- Long-Term Strategies and Action Agenda: To encourage increased ambition and early adoption of low-carbon pathways, all countries should come forward with long-term strategies as soon as possible, following a fully participatory planning process with G20 countries leading the way and submitting well before 2020. Strategies should include countries’ planned peak years, the year they expect to achieve a balance of sources and sinks, and details of conditions or support needed. Limiting global warming to 1.5°C will require urgent, ramping up of pre-2020 action on mitigation, adaptation, and means of implementation.
- Civil Society Participation: Fijian “talanoa” spirit should serve the Parties with a longer-term framework for fruitful and balanced deliberations. In particular, active civil society participation should be guaranteed during the FD2018 process, the development of guidelines for the global stocktake, the transparency framework, deliberations on Article 6 and in the development and implementation of long-term strategies.
- Gender Action Plan and Indigenous People’s Platform: This year the Gender Action Plan should be adopted and the Local Communities and Indigenous People’s Platform should be made operational to ensure that those that may be victims of climate change are being empowered
The Paris Agreement was adopted with thundering applause worldwide and has entered into force in record time for providing a new architecture and regime for climate action past 2020. Now, we must deliver on the promise of the Paris Agreement by accelerating efforts in producing its implementation guidelines and ensuring greater ambition in the pre-2020 period and beyond.
Negotiations for the Paris implementation guidelines must move forward towards reaching decisions in 2018 in a balanced and transparent manner. We must build on the Facilitative Dialogue in 2018 and use it as an opportunity to raise ambition and strengthen Parties’ NDCs before 2020.
Climate Action Network provides this Briefing outlining its expectations on the outcome of COP 23 to inform Ministers and the Fijian presidency in view of the Ministerial Pre-COP gathering to be held from 17 to 18 October 2017. This Briefing is based on the key issues and guiding questions outlined in the Pre-COP agenda.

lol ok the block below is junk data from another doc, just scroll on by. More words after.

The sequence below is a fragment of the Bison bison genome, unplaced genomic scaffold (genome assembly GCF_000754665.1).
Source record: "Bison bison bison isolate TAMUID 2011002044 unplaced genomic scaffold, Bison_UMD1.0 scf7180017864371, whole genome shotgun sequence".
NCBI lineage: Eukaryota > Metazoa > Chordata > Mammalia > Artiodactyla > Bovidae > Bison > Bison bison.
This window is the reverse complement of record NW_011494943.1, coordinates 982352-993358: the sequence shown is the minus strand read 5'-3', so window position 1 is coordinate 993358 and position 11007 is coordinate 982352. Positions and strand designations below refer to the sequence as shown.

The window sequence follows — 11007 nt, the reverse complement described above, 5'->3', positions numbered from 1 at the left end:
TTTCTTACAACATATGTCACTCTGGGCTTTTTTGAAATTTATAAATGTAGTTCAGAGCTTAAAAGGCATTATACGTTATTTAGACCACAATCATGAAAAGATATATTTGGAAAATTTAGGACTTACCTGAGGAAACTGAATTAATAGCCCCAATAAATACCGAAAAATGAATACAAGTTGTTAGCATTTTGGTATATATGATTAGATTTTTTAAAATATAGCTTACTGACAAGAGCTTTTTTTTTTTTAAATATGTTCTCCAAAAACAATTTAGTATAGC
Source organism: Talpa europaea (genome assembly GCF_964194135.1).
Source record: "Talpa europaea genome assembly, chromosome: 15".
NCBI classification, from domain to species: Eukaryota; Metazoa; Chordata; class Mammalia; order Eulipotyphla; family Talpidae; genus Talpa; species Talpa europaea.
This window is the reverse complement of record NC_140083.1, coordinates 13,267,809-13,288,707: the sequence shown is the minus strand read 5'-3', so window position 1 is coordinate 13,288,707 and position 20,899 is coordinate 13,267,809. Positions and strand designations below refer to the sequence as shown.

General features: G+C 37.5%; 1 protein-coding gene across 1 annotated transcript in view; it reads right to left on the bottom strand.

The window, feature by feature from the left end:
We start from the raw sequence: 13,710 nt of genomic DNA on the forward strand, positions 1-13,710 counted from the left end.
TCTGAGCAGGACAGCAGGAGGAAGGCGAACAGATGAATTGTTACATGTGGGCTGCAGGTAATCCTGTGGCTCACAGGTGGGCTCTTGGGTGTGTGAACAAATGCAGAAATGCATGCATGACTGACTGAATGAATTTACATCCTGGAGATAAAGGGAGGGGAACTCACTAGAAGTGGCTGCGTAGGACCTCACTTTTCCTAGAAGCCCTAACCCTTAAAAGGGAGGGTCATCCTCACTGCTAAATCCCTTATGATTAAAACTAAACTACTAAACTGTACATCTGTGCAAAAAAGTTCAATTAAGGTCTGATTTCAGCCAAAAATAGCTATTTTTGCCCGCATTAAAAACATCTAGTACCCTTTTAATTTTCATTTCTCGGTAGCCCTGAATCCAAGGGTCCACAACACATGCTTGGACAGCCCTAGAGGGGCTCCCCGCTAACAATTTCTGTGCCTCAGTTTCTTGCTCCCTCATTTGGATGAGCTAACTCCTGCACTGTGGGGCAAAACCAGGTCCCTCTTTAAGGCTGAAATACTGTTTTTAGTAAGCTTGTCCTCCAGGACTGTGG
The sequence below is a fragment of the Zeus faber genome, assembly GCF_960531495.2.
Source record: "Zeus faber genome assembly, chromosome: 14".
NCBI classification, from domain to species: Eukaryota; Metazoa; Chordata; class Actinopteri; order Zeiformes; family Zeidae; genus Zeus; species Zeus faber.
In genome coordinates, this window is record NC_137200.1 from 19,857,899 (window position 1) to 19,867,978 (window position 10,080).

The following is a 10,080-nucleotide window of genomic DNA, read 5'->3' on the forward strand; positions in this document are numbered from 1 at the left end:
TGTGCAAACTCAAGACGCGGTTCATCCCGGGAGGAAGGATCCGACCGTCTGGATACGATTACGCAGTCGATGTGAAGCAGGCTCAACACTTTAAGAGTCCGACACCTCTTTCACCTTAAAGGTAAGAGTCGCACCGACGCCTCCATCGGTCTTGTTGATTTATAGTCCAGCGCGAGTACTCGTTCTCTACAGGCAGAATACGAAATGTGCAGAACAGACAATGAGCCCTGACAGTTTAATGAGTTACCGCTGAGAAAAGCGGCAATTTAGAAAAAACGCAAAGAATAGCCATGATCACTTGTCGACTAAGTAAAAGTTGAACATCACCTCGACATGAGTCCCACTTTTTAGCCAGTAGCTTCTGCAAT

CAN welcomes the opportunity to provide its views on the organization of the 4th in-session Dialogue on Action for Climate Empowerment held in May 2016 and regarding the agenda of the upcoming 5th in-session Dialogue on Action for Climate Empowerment to be organized in May 2017 in Bonn.
● The dialogue should aim at supporting the implementation of the Doha Work Programme on ACE with its agenda reflecting the action suggested in the work programme and during its intermediate review. Relevant actors identified in these documents should be invited to share information regarding their contributions, including good practices and barriers faced.
● The dialogue should be co-facilitated by a member from the civil society with recognised expertise on the issue at the agenda of the dialogue to fully reflect the participatory and multi-stakeholders nature of the Doha Work Programme on ACE.
● The agenda of the Dialogue should be focused and include linkages with parallel streams of works under the UNFCCC. This would inform the implementation by parties of their existing commitments and the integration of ACE therein. Potential subjects for the 5th dialogue could include the integration of climate education and training in the NDCs or education and training as means to strengthen climate adaptation - including in relation to the National Adaptation Plans (NAPs).
● The GEF should be invited to provide an update during the dialogue with regards to the support that it makes available to parties for the implementation of actions related to ACE.
ECO hopes that all negotiators had a chance to rest over the weekend and will be back to the conference venue with a renewed sense of common purpose. A good way to demonstrate this would be to ensure that no arbitrary and disproportionate restrictions are imposed on civil society presence in negotiating rooms. Last week ECO saw only 2 representatives allowed in each APA negotiating room to represent the whole range of views and expertise available among environmental and development NGOs.
Having been impressed by the hospitality of the people of Marrakech, ECO really has a hard time accepting these exclusionary rules enforced at the UN venue. Do the secretariat and the APA co-chairs really believe that only two badges allow for a good representation of four-billion women? Or two badges for those representing 1.8 billion of young people?
We call on the presidency, the APA co-chairs and the secretariat to ensure more inclusive arrangements for the second week. Unless they voice their opposition to these new practices, parties remain complicit in this situation.
The first CMA must open in an inclusive context and ECO looks forward to working with Parties to find adequate modalities ensuring a sufficient participation of civil society throughout the second week.
Yesterday was a good day in that there was no official Fossil of the Day winner; though some would say Venezuela deserves at least an honourable mention for attempting to throw the baby out with the bathwater.
ECO completely gets that fossil fuel companies shouldn’t be influencing negotiations. Organisations making a business out of polling have no place here. That doesn’t mean that they should be lumped and grouped in with everyone else in civil society though!
We live in a world where the voice of the people counts—civil society can help governments truly understand the needs of the communities and support the development of effective, relevant climate solutions. Flush that dirty water down the drain but keep the baby safe, Venezuela.